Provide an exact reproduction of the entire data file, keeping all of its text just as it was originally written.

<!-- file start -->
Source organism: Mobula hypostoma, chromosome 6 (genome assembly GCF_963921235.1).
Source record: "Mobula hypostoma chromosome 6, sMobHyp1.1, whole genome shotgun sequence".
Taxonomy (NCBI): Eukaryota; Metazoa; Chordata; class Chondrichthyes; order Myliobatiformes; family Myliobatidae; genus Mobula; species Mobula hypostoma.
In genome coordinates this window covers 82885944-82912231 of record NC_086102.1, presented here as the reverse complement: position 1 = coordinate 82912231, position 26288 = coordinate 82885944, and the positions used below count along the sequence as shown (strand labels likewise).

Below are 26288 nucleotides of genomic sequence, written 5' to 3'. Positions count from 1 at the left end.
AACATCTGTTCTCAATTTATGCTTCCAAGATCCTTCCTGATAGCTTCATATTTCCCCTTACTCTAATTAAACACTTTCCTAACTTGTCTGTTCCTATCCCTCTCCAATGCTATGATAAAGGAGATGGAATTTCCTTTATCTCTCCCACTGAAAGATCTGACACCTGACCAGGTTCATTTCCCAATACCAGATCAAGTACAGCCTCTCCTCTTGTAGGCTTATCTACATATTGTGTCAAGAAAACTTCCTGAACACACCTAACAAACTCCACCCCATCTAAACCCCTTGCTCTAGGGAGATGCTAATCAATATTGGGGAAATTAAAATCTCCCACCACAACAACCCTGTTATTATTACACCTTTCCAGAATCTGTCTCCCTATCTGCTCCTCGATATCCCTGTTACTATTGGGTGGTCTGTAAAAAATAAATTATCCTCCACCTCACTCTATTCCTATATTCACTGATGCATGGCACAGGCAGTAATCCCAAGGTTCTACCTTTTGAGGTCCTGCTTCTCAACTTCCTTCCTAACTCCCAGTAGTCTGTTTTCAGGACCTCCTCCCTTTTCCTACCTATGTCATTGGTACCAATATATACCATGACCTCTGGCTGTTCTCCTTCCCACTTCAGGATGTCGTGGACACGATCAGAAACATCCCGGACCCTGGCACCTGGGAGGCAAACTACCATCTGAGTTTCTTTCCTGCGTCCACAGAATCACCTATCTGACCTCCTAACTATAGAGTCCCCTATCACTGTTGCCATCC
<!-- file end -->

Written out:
Source organism: Mobula hypostoma, chromosome 6 (genome assembly GCF_963921235.1).
Source record: "Mobula hypostoma chromosome 6, sMobHyp1.1, whole genome shotgun sequence".
Taxonomy (NCBI): Eukaryota; Metazoa; Chordata; class Chondrichthyes; order Myliobatiformes; family Myliobatidae; genus Mobula; species Mobula hypostoma.
In genome coordinates this window covers 82885944-82912231 of record NC_086102.1, presented here as the reverse complement: position 1 = coordinate 82912231, position 26288 = coordinate 82885944, and the positions used below count along the sequence as shown (strand labels likewise).

Below are 26288 nucleotides of genomic sequence, written 5' to 3'. Positions count from 1 at the left end.
AACATCTGTTCTCAATTTATGCTTCCAAGATCCTTCCTGATAGCTTCATATTTCCCCTTACTCTAATTAAACACTTTCCTAACTTGTCTGTTCCTATCCCTCTCCAATGCTATGATAAAGGAGATGGAATTTCCTTTATCTCTCCCACTGAAAGATCTGACACCTGACCAGGTTCATTTCCCAATACCAGATCAAGTACAGCCTCTCCTCTTGTAGGCTTATCTACATATTGTGTCAAGAAAACTTCCTGAACACACCTAACAAACTCCACCCCATCTAAACCCCTTGCTCTAGGGAGATGCTAATCAATATTGGGGAAATTAAAATCTCCCACCACAACAACCCTGTTATTATTACACCTTTCCAGAATCTGTCTCCCTATCTGCTCCTCGATATCCCTGTTACTATTGGGTGGTCTGTAAAAAATAAATTATCCTCCACCTCACTCTATTCCTATATTCACTGATGCATGGCACAGGCAGTAATCCCAAGGTTCTACCTTTTGAGGTCCTGCTTCTCAACTTCCTTCCTAACTCCCAGTAGTCTGTTTTCAGGACCTCCTCCCTTTTCCTACCTATGTCATTGGTACCAATATATACCATGACCTCTGGCTGTTCTCCTTCCCACTTCAGGATGTCGTGGACACGATCAGAAACATCCCGGACCCTGGCACCTGGGAGGCAAACTACCATCTGAGTTTCTTTCCTGCGTCCACAGAATCACCTATCTGACCTCCTAACTATAGAGTCCCCTATCACTGTTGCCATCC